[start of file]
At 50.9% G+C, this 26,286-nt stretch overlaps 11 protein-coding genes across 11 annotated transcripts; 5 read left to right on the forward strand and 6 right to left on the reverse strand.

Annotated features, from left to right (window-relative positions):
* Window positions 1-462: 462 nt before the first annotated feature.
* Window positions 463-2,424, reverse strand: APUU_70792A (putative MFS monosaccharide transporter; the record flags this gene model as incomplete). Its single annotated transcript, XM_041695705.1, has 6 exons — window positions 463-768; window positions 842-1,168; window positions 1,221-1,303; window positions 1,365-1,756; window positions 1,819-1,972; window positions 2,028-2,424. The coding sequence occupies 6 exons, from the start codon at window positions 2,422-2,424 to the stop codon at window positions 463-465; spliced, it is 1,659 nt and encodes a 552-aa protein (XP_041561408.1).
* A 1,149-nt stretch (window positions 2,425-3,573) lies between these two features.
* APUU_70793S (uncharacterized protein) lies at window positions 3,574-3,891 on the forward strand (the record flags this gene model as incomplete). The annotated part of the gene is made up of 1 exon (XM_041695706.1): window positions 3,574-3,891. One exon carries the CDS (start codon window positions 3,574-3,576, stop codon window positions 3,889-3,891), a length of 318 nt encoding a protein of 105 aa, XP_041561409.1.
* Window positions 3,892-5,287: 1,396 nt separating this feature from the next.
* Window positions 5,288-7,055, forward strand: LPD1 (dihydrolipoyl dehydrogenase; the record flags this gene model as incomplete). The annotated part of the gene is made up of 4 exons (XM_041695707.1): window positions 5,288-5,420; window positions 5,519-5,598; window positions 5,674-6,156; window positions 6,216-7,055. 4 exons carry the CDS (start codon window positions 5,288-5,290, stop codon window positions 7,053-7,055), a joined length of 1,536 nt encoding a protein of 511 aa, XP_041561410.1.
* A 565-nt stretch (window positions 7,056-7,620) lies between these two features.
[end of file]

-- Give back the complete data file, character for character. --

At 50.9% G+C, this 26,286-nt stretch overlaps 11 protein-coding genes across 11 annotated transcripts; 5 read left to right on the forward strand and 6 right to left on the reverse strand.

Annotated features, from left to right (window-relative positions):
* Window positions 1-462: 462 nt before the first annotated feature.
* Window positions 463-2,424, reverse strand: APUU_70792A (putative MFS monosaccharide transporter; the record flags this gene model as incomplete). Its single annotated transcript, XM_041695705.1, has 6 exons — window positions 463-768; window positions 842-1,168; window positions 1,221-1,303; window positions 1,365-1,756; window positions 1,819-1,972; window positions 2,028-2,424. The coding sequence occupies 6 exons, from the start codon at window positions 2,422-2,424 to the stop codon at window positions 463-465; spliced, it is 1,659 nt and encodes a 552-aa protein (XP_041561408.1).
* A 1,149-nt stretch (window positions 2,425-3,573) lies between these two features.
* APUU_70793S (uncharacterized protein) lies at window positions 3,574-3,891 on the forward strand (the record flags this gene model as incomplete). The annotated part of the gene is made up of 1 exon (XM_041695706.1): window positions 3,574-3,891. One exon carries the CDS (start codon window positions 3,574-3,576, stop codon window positions 3,889-3,891), a length of 318 nt encoding a protein of 105 aa, XP_041561409.1.
* Window positions 3,892-5,287: 1,396 nt separating this feature from the next.
* Window positions 5,288-7,055, forward strand: LPD1 (dihydrolipoyl dehydrogenase; the record flags this gene model as incomplete). The annotated part of the gene is made up of 4 exons (XM_041695707.1): window positions 5,288-5,420; window positions 5,519-5,598; window positions 5,674-6,156; window positions 6,216-7,055. 4 exons carry the CDS (start codon window positions 5,288-5,290, stop codon window positions 7,053-7,055), a joined length of 1,536 nt encoding a protein of 511 aa, XP_041561410.1.
* A 565-nt stretch (window positions 7,056-7,620) lies between these two features.